28 APRIL looks set to be a crucial General Election in the history of Spain and its ‘autonomous communities’, including the Basque Country and Catalonia.
In no time in the post-Franco era has the national question been so dominant in a Spanish election, and has no time since then has the far-right been such a threat to peace, tolerance and equality.
The Catalan crisis has shown both that the issue of the right to self-determination of nations remains unresolved in modern politics, and that authoritarian, reactionary nationalism against this right is still alive and kicking in so-called democratic societies.
But Spain and Catalonia is not the only national question that has re-emerged in recent times, with various movements taking a variety of forms and with different demands, from the Kurdish women-led revolution for autonomy to the revival of calls for a United Ireland to resolve the Brexit crisis on the island of Ireland, to the increasing severity of Israeli occupation and oppression of Palestinian rights.
CommonSpace’s week of special coverage beginning Tuesday 23 April will analyse international self-determination movements, comparing and contrasting the struggles for autonomy and independence across the world. Questions we will be asking include:
- Is the arc of history towards more independent nations, or are we entering a new age of repression where the emergence of new democratic states will become increasingly difficult?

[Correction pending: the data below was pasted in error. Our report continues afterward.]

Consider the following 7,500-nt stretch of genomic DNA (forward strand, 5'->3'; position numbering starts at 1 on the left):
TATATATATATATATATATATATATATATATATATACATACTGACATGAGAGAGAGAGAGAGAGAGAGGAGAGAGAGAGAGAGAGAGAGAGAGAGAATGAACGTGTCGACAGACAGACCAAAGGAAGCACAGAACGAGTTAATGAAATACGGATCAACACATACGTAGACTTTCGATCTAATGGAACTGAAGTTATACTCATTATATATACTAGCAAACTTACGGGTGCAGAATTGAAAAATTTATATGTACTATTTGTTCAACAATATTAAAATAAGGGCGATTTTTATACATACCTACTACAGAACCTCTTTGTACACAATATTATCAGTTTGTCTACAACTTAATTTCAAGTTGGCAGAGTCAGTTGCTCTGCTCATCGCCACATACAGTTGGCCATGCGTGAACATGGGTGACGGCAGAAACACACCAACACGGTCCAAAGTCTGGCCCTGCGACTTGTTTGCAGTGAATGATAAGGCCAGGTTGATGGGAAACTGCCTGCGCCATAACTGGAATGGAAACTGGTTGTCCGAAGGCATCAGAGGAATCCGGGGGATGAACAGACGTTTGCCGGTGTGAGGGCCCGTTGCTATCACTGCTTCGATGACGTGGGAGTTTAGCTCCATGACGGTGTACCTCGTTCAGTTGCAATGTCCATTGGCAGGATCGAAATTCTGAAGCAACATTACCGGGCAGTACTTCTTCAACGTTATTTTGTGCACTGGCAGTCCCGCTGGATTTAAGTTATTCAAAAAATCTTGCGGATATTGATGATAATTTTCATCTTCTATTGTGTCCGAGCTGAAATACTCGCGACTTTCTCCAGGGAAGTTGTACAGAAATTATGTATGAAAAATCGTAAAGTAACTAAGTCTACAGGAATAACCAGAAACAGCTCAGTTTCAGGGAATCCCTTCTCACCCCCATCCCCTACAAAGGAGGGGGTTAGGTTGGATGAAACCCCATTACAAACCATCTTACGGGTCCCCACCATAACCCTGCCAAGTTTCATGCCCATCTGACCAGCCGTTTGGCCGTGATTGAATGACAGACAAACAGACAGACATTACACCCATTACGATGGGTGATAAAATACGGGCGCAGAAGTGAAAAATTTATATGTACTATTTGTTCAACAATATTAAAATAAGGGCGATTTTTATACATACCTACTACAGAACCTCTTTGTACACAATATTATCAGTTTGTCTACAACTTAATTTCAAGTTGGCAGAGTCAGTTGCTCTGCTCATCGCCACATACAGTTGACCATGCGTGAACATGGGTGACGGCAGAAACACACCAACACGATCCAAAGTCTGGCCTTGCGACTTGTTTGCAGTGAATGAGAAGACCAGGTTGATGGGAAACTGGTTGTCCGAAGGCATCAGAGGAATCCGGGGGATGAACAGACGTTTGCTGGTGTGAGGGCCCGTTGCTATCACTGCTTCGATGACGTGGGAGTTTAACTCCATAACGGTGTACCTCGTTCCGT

- What form does reactionary nationalisms take against self-determination movements, from Britain to Spain to Turkey to Israel, and can they be a compelling imperial story for their own populations to get behind?
- Is national sovereignty a relevant topic in the age of globalisation? Do political and economic sovereignty go hand-in-hand, or are independence movements merely seeking the right of their nations to join the neoliberal game?
- What is the most effective strategy and tactics for autonomy and independence movements in relation to their pre-existing states, as well as international institutions like the EU and NATO?
We want to hear your views as well: send us in your thoughts on the national question internationally to firstname.lastname@example.org and we’ll publish them on CommonSpace.
Our week of coverage will culminate in a CommonSpace Forum to discuss the issues in person on Thursday 25 April, 7.30pm, at our new home at the Kinning Park Complex. For full details and tickets visit the Eventbrite.